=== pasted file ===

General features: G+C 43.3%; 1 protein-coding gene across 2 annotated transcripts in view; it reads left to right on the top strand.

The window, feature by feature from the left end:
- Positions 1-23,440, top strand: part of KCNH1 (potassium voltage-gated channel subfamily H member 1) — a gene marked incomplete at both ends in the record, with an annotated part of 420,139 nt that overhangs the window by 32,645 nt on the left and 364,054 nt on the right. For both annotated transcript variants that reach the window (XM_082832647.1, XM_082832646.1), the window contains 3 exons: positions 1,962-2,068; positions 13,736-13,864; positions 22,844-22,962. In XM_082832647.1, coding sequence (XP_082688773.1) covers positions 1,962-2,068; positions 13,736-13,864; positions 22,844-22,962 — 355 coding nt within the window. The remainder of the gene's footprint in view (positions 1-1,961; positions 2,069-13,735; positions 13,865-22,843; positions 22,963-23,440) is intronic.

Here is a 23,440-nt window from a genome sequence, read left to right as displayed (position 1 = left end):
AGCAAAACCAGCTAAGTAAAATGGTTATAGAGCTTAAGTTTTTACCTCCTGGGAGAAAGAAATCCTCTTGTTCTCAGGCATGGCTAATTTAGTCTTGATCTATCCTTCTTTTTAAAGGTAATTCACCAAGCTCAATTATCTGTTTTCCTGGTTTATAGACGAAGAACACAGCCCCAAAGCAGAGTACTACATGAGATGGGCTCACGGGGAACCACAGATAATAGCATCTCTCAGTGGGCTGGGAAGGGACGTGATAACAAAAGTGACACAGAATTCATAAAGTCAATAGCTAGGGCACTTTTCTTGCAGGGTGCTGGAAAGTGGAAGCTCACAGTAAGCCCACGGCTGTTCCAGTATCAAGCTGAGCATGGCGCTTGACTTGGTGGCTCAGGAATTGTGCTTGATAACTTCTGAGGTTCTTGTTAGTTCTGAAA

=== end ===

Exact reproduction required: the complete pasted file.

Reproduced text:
General features: G+C 43.3%; 1 protein-coding gene across 2 annotated transcripts in view; it reads left to right on the top strand.

The window, feature by feature from the left end:
- Positions 1-23,440, top strand: part of KCNH1 (potassium voltage-gated channel subfamily H member 1) — a gene marked incomplete at both ends in the record, with an annotated part of 420,139 nt that overhangs the window by 32,645 nt on the left and 364,054 nt on the right. For both annotated transcript variants that reach the window (XM_082832647.1, XM_082832646.1), the window contains 3 exons: positions 1,962-2,068; positions 13,736-13,864; positions 22,844-22,962. In XM_082832647.1, coding sequence (XP_082688773.1) covers positions 1,962-2,068; positions 13,736-13,864; positions 22,844-22,962 — 355 coding nt within the window. The remainder of the gene's footprint in view (positions 1-1,961; positions 2,069-13,735; positions 13,865-22,843; positions 22,963-23,440) is intronic.

Here is a 23,440-nt window from a genome sequence, read left to right as displayed (position 1 = left end):
AGCAAAACCAGCTAAGTAAAATGGTTATAGAGCTTAAGTTTTTACCTCCTGGGAGAAAGAAATCCTCTTGTTCTCAGGCATGGCTAATTTAGTCTTGATCTATCCTTCTTTTTAAAGGTAATTCACCAAGCTCAATTATCTGTTTTCCTGGTTTATAGACGAAGAACACAGCCCCAAAGCAGAGTACTACATGAGATGGGCTCACGGGGAACCACAGATAATAGCATCTCTCAGTGGGCTGGGAAGGGACGTGATAACAAAAGTGACACAGAATTCATAAAGTCAATAGCTAGGGCACTTTTCTTGCAGGGTGCTGGAAAGTGGAAGCTCACAGTAAGCCCACGGCTGTTCCAGTATCAAGCTGAGCATGGCGCTTGACTTGGTGGCTCAGGAATTGTGCTTGATAACTTCTGAGGTTCTTGTTAGTTCTGAAA